November 22, 2016
by Zack Mortice
Photo Courtesy: Baumgartner + Uriu Architecture
The most important convergence of design and biological sciences today relies on “innovation” that’s millions, if not billions, of years old.
is the imitation of the models, systems, and elements of nature for the purpose of solving complex human problems; biomimicry in architecture and manufacturing is the practice of designing buildings and products that simulate or co-opt processes that occur in nature. There are ultrastrong synthetic spider silks
modeled after gecko feet, and wind-turbine blades that mimic whale fins
“The way biological systems solve problems is pretty different from the way engineered systems solve problems,” says Peter Niewiarowski, biologist at the University of Akron and its Biomimicry Research and Innovation Center.
Human-designed solutions, he says, are crude and additive. They rely on using more materials or energy to accelerate reactions—both costly expenditures. Natural processes rely on unique geometry and material properties… Read more at Redshift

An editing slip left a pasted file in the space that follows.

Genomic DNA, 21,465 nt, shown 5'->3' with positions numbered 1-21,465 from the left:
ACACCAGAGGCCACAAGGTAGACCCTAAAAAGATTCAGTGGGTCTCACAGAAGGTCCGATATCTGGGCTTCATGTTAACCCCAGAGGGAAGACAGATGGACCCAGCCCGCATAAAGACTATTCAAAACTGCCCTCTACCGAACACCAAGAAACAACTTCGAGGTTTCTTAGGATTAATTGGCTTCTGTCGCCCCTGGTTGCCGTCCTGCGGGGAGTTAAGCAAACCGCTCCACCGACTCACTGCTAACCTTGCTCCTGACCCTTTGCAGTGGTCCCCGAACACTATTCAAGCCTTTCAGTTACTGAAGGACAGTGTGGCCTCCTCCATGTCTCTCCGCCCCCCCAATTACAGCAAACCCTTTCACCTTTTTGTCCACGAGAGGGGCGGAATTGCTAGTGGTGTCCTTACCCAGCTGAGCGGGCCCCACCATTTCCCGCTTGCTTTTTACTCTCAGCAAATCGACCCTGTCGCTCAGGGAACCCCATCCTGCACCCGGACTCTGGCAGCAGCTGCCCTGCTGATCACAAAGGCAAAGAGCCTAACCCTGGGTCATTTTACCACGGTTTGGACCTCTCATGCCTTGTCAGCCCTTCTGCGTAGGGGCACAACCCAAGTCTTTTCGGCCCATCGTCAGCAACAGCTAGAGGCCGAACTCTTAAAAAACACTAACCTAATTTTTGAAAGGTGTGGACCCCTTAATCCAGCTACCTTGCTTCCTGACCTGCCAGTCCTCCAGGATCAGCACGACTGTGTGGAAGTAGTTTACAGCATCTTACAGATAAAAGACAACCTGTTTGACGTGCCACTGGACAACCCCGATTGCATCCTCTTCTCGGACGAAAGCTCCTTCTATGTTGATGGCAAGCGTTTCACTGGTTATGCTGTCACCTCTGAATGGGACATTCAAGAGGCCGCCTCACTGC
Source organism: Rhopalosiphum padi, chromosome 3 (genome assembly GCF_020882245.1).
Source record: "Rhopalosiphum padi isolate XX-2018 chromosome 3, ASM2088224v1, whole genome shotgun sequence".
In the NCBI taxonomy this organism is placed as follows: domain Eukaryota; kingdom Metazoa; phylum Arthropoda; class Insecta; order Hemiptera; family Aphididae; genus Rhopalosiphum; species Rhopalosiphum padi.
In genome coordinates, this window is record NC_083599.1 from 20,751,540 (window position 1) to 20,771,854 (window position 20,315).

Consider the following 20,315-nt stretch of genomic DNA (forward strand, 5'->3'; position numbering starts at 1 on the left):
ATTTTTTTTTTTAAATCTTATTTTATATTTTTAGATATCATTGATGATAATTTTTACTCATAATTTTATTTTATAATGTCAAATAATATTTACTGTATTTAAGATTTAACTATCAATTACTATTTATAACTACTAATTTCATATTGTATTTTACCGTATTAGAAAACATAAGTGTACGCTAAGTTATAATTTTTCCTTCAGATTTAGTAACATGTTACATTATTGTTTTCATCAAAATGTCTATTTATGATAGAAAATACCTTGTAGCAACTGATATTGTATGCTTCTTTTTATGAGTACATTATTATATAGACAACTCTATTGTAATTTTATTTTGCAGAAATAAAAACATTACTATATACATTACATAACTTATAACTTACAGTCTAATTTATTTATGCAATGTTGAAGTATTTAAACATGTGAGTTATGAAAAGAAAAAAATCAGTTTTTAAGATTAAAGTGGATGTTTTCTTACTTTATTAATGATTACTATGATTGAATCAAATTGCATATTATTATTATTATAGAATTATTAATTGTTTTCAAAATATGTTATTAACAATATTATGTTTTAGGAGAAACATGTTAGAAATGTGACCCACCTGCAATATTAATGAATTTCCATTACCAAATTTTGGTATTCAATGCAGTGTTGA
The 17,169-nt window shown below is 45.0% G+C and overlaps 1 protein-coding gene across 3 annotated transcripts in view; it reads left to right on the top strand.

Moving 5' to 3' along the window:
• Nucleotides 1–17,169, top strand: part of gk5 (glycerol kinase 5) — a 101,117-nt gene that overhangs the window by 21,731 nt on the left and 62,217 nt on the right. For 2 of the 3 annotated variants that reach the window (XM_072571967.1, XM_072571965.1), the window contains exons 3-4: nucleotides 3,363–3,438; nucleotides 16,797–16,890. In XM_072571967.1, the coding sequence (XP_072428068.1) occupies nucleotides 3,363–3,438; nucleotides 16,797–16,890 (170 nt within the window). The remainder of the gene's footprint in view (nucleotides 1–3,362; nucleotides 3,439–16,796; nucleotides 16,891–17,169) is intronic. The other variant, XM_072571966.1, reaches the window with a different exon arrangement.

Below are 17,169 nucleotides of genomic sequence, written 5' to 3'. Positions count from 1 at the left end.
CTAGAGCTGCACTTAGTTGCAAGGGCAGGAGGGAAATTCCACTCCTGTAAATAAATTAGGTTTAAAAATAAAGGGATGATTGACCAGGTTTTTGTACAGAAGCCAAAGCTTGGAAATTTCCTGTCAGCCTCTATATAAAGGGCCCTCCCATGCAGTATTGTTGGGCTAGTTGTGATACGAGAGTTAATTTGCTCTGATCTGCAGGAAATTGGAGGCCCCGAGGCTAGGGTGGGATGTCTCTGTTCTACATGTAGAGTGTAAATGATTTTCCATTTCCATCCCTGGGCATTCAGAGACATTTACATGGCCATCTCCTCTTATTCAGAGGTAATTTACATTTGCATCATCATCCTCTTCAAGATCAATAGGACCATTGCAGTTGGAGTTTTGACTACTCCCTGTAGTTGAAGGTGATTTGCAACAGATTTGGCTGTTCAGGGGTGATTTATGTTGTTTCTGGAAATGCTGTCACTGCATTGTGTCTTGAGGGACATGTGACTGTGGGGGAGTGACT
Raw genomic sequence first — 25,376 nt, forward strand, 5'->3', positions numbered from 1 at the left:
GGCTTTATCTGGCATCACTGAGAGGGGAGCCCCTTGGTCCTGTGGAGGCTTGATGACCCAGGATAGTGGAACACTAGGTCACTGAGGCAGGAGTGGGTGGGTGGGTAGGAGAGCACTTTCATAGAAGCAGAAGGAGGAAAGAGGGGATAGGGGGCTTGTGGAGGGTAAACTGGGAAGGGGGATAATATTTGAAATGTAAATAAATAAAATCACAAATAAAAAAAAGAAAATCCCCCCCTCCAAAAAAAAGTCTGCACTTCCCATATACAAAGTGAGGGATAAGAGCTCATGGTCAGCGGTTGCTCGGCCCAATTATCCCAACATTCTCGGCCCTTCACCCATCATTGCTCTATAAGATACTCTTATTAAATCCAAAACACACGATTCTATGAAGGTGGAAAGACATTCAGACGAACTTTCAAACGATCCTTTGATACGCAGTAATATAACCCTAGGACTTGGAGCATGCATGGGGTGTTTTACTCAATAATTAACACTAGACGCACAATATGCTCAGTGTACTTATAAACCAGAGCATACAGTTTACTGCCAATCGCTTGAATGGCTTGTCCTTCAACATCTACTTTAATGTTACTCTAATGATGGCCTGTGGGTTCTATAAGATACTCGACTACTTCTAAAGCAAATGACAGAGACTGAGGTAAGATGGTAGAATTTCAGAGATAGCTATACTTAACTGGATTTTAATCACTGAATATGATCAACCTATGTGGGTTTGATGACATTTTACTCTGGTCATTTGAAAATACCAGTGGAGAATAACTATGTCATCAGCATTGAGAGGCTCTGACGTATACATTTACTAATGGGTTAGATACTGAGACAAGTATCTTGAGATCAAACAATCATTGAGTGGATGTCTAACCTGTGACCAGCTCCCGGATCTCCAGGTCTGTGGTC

July 31, 2015
by Lisa Bonanate
Buildings designed like termite dens. Insulation made from mushrooms. Panes of glass structured like spider webs.
Mother Nature is the ultimate architect – one with a few billion years of experience. Her designs are efficient, innovative and conducive to sustaining life. Increasingly, mankind is looking to these time-tested engineering strategies to answer the sustainability issues we’re facing.
Biomimicry, meaning “to imitate life”, is a design discipline that looks to solve man-made sustainability challenges by emulating the most effective patterns and systems found in nature. Bio-inspired design is nothing new. As far back as the 15th century, Leonardo DaVinci based his flying machine on the anatomy of birds. But modern applications are reflecting exciting new innovations.